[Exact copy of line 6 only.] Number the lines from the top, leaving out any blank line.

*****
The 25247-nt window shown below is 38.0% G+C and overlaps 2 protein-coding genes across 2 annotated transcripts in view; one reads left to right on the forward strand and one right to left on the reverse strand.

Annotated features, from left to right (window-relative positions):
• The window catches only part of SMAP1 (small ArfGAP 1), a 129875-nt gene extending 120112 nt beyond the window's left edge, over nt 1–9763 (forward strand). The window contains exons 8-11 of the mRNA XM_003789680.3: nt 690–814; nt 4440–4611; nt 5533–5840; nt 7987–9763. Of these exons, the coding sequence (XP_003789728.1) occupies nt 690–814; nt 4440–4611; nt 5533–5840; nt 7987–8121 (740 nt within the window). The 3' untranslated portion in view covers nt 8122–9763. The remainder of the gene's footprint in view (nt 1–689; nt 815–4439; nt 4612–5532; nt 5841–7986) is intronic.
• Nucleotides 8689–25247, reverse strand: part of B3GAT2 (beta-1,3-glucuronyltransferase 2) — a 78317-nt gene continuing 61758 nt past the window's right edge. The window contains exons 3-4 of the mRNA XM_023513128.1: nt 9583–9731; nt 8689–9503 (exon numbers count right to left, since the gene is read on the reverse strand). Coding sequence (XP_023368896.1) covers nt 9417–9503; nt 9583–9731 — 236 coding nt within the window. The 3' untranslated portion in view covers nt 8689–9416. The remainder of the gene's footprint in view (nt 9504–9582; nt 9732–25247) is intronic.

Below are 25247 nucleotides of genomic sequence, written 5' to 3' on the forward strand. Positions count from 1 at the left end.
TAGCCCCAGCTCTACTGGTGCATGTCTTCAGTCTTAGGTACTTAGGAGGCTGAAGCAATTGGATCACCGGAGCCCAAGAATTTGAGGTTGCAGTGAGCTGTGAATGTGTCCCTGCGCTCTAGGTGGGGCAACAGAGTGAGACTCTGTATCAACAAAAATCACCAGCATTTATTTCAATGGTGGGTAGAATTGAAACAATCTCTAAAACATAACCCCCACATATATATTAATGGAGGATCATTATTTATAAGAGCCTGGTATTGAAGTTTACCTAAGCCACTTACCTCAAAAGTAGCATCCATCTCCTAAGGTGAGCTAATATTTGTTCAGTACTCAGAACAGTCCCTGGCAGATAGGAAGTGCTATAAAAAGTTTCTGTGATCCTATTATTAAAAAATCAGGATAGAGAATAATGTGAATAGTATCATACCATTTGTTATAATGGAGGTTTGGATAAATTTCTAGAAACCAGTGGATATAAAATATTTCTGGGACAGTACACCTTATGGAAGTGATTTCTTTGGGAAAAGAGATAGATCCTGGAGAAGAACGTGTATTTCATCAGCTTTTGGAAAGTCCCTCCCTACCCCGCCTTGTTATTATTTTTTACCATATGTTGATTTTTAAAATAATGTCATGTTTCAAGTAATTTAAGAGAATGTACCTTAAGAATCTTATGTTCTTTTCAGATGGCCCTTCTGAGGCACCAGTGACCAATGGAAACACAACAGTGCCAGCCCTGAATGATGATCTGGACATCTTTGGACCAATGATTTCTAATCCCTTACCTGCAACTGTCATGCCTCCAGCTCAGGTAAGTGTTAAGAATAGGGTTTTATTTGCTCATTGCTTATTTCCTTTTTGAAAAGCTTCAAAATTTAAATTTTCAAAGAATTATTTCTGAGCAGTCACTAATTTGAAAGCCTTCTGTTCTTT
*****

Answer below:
TAGCCCCAGCTCTACTGGTGCATGTCTTCAGTCTTAGGTACTTAGGAGGCTGAAGCAATTGGATCACCGGAGCCCAAGAATTTGAGGTTGCAGTGAGCTGTGAATGTGTCCCTGCGCTCTAGGTGGGGCAACAGAGTGAGACTCTGTATCAACAAAAATCACCAGCATTTATTTCAATGGTGGGTAGAATTGAAACAATCTCTAAAACATAACCCCCACATATATATTAATGGAGGATCATTATTTATAAGAGCCTGGTATTGAAGTTTACCTAAGCCACTTACCTCAAAAGTAGCATCCATCTCCTAAGGTGAGCTAATATTTGTTCAGTACTCAGAACAGTCCCTGGCAGATAGGAAGTGCTATAAAAAGTTTCTGTGATCCTATTATTAAAAAATCAGGATAGAGAATAATGTGAATAGTATCATACCATTTGTTATAATGGAGGTTTGGATAAATTTCTAGAAACCAGTGGATATAAAATATTTCTGGGACAGTACACCTTATGGAAGTGATTTCTTTGGGAAAAGAGATAGATCCTGGAGAAGAACGTGTATTTCATCAGCTTTTGGAAAGTCCCTCCCTACCCCGCCTTGTTATTATTTTTTACCATATGTTGATTTTTAAAATAATGTCATGTTTCAAGTAATTTAAGAGAATGTACCTTAAGAATCTTATGTTCTTTTCAGATGGCCCTTCTGAGGCACCAGTGACCAATGGAAACACAACAGTGCCAGCCCTGAATGATGATCTGGACATCTTTGGACCAATGATTTCTAATCCCTTACCTGCAACTGTCATGCCTCCAGCTCAGGTAAGTGTTAAGAATAGGGTTTTATTTGCTCATTGCTTATTTCCTTTTTGAAAAGCTTCAAAATTTAAATTTTCAAAGAATTATTTCTGAGCAGTCACTAATTTGAAAGCCTTCTGTTCTTT